Though we should mention that the mystery of the Times headline has not been tied up, and Dee indicated on social media that the arc itself continues for 2 more stories.  As with Tom King (Uh oh), the wedding is at the half-way mark.

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Buyer’s Guide for the Batman-Catwoman Wedding Issue

June 5, 2018

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On July 4, the 80 year relationship between Batman and Catwoman will culminate in “Holy Matrimony” by Tom King, the wedding issue in Batman #50.  It’s an important milestone in DC Comics history, and they’re going all out with the widest possible selection of artists creating variant covers.  With so many choices, the gang at Cat-Tales (who made a home for lovers of the Bat/Cat pairing when nobody else bothered to serve that particular niche) have organized the all the information into a constantly-updated buyer’s guide.  Here you can look over all the images we’ve seen, who they’re exclusive to and where you can order one.

From Joe Jusko’s vibrant Selina, which Chris Dee described as “capturing the joi de vivre that defines Selina as I know her and eludes everyone DC Comics has allowed to write her” to the soft romanticism of William Louw’s celebration of Selina, to Neal Adams deliriously vibrant cape-ripper, there is something for every taste…

Batman 50 Variant Cover Buying Guide

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Bruce and Selina’s Wedding Gifts (It Can Actually Get Worse)

May 4, 2018

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If you enjoyed the Intermezzo but have been wondering what Selina saw in the pages of the Gotham Post, great news! That scene appears in the new Cat-Tales: Gifts by Chris Dee and Wanders Nowhere.

You will see Bruce Wayne’s bachelor party.  You will see Selina’s bachelorette.  You will see there are actually worst wedding gifts than Booster Gold’s…  Oh.  So, uh, maybe not great news, more like, eh, news.  News of an indiscriminate nature.

The story begins today on the Cat-Tales website

Cat-Tales 74: Gifts
By Chris Dee and Wanders Nowhere

And the mobile-friendly mirror, Cat-Tales.mobi

 

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New Chapter Drops Pearl Part 6: East End

October 6, 2017

Over in the Gotham Post, Batman scribe Tom King has said Bruce’s reaction to Selina’s answer will be… to do something illegal.

This is getting weird.

Anyway, in Cat-Tales: Pearl Bruce and Selina’s wedding gift to each other is one Thomas Pearl, a new criminal cover for him to inhabit a la Matches Malone (except that he’s nothing like Matches Malone.)   No rough edges here, Tommy is the criminal Bruce would have become if he’d gone that way, and he’s targeting Luthor’s money men.  There was no way we were going to get through this tale without going to a Caribbean tax haven…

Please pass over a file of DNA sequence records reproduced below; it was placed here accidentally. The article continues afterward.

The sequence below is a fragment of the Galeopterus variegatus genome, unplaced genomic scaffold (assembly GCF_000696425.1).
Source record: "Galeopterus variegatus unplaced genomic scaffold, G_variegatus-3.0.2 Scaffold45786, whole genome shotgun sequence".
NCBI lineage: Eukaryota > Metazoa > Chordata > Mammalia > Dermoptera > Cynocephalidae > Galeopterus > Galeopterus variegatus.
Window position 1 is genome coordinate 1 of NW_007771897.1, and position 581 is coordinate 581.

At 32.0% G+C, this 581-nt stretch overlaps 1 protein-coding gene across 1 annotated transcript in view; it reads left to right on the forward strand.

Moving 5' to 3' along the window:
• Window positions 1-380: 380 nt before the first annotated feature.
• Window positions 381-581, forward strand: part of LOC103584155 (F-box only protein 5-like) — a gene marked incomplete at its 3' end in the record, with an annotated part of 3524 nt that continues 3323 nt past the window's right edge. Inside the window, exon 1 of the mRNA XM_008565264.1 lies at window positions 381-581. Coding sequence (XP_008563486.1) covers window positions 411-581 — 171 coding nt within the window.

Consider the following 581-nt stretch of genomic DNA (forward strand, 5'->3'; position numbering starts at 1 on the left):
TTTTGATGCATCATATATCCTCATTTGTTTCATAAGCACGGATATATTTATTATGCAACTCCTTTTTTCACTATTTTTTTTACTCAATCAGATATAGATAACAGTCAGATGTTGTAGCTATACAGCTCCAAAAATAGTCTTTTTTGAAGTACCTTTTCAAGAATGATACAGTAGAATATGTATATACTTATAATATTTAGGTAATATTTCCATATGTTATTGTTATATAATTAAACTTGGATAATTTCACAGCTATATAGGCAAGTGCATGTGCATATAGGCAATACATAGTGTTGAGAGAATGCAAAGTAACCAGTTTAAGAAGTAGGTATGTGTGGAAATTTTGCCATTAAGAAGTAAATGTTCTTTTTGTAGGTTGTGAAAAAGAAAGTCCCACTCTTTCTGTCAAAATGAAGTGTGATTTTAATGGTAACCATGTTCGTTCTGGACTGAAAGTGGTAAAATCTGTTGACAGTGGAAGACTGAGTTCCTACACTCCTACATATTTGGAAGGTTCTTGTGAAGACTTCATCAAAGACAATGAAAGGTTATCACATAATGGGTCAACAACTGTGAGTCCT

Caribbean Tax Havens

The East End of Grand Cayman, or as Selina puts it “Everyone’s second favorite Caribbean tax haven”… What? What other East End did you imagine we might be talking about?

Pearl Part 6: East End on the main Cat-Tales website and mobile-friendly mirror Cat-Tales.mobi

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Namascray: Tom King Gets Real on a Batman-Catwoman Marriage

July 24, 2017

“I’m married to the best woman who ever lived, and she guides me through everything.  She sees how messed up I am, and she loves that part of [me].  And I see how messed up she is, and I love that part of her.  Because of that, we can live together and be happy.  So I think that’s how it would work.” -Tom King, Tom King explains what a Batman-Catwoman marriage would look like, Los Angeles Times

Marry Me - Batman Proposes to Catwoman

“Marry me”

I haven’t said anything about Tom King’s Batman run (despite an impressive number of inquiries,) because—I’m sorry, this is no secret—DC has given us no reason to trust anything they do with Catwoman. (Or with Batman.) (Or and most especially with Bat and Cat together.) Nothing that’s happened in recent weeks changes that.

But I will say this about the above quote: it demonstrates the only mature, intelligent, real take I’ve seen on a Bruce-Selina relationship that, well, I didn’t have to write myself.  And quite frankly, it’s the most mature, intelligent, real take on any relationship I’ve heard from a DC writer in any medium.  It describes a real, human connection—a real partnership—between adults who care about each other.  Namascray, as the meme says, the crazy in me recognizes and honors the crazy in you.  Our crazy fits, so together we’re something more than we are separately, and together we tackle what life throws our way.*

I love my readers, but I remember a hella-disconnect when Bruce proposed in Wayne Rises.  As y’all might remember, he wasn’t as smooth as his Batman 24 counterpart.  He botched it on a truly epic scale.  When life went on a chapter later, I started getting comments bewildered that they were still together, that Selina was still living at the manor and, despite understandable tensions, everyone was still capable of civility and even affection.  There were people who passionately wanted the marriage yet expected the relationship to be over because he messed up.